Teaching Without Curriculum.

Before I began writing about different math curricula I used  with my son, I have to make a full disclosure about my emotional state in regard to that topic. I feel a lot of anger and confusion.  This anger is the result of those experiences:

1. None of the math textbooks or workbooks I bought for my son was recommended  or even known to school.

2. None of the program my son attended proposed any math curriculum for him. I am grateful that the two schools accepted Saxon Math  which I had been using long before suggesting this program to school.

3.I learned about many math programs from parents’ e-mail lists or later from catalogs, which somehow found a way to my home.

4.The schools tend to use goals (too narrow and too few) written in the IEP  as a reason NOT TO WORK ON ANYTHING ELSE. For a student who has an access to the general education classes, that might be not as confining and disastrous as it is for a student whose whole education has been reduced to IEP goals.

5.Working only on specific math goals in a vacuum, without connecting them to related topics, leads to  many holes in understanding of  the concepts.  Consequently, we demand that children subjected to such approach jump from a stone to a stone while crossing a brook, instead of walking over the bridge made of well-connected and supported boards as their typical peers do with the help of a well designed, comprehensive curriculum.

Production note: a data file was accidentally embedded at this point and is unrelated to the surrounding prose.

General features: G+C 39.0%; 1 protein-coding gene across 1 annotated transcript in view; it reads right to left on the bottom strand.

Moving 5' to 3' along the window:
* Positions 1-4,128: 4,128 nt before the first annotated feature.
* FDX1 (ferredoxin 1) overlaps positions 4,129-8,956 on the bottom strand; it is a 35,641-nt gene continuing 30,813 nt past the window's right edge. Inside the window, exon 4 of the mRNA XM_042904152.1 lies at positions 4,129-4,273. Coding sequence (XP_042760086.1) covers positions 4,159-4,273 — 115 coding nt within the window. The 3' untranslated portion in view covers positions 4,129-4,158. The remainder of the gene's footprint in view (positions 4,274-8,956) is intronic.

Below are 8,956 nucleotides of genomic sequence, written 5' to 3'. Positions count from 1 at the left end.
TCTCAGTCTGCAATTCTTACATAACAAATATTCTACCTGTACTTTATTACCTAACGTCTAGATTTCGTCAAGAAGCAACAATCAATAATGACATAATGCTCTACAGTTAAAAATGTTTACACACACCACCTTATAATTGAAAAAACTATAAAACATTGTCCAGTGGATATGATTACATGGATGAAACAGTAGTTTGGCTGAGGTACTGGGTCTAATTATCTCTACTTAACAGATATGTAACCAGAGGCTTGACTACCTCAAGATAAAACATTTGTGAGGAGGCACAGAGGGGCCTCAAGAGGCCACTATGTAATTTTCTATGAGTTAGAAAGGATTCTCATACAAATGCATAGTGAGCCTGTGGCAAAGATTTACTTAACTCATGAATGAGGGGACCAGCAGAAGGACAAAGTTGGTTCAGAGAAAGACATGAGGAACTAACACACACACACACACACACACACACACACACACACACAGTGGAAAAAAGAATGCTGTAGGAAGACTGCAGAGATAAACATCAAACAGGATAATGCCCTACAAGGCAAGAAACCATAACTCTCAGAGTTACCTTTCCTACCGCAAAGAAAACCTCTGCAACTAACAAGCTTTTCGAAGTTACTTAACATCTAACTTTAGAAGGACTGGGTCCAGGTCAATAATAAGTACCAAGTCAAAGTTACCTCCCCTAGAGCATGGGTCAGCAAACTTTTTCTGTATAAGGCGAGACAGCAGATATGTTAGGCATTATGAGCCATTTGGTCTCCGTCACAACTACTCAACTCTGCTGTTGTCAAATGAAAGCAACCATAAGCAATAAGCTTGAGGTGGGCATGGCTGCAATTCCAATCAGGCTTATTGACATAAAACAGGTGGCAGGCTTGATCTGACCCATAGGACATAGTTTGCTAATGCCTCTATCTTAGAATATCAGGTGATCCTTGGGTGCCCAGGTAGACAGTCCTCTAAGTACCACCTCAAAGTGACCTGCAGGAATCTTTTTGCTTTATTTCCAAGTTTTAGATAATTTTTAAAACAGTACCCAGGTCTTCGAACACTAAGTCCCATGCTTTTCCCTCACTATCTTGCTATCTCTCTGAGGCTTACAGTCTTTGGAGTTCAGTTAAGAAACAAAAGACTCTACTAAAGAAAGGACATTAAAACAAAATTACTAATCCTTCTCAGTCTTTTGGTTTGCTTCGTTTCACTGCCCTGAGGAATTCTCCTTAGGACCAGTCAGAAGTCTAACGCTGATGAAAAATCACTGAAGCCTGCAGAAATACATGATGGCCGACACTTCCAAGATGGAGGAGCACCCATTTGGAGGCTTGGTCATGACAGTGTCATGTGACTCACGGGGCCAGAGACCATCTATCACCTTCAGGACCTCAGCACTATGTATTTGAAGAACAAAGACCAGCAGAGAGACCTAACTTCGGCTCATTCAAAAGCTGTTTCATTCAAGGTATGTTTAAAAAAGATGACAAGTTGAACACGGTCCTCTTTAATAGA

6.Lack of curriculum forces teachers to search for appropriate pages on internet.  The pages from internet allow for extra practice but not for an introduction of  novel concepts.  Relying on such pages negatively affects teaching, as it leads to mechanical applying of formulas without understanding concepts behind them.  It is not good for the teacher and it is certainly not good for the student. 

7. I suspect, however, that this approach is wholeheartedly supported by the school administration as it saves money.  Instead of buying expensive textbooks and workbooks for students,  the administration relies on teachers to print pages from internet to address narrowly  formulated IEP’s goals. Those goals, I have to emphasize again, are too narrow to result in any meaningful learning. And thus the students who need more to learn, get much, much less than their typical peers.


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1 Comment

  1. Jean

     /  February 11, 2013

    Maria, I share your frustration, and in theory teachers should be modifying the general curriculum for our children, and building the foundation for learning, but this is not done.
    Jean

    Reply

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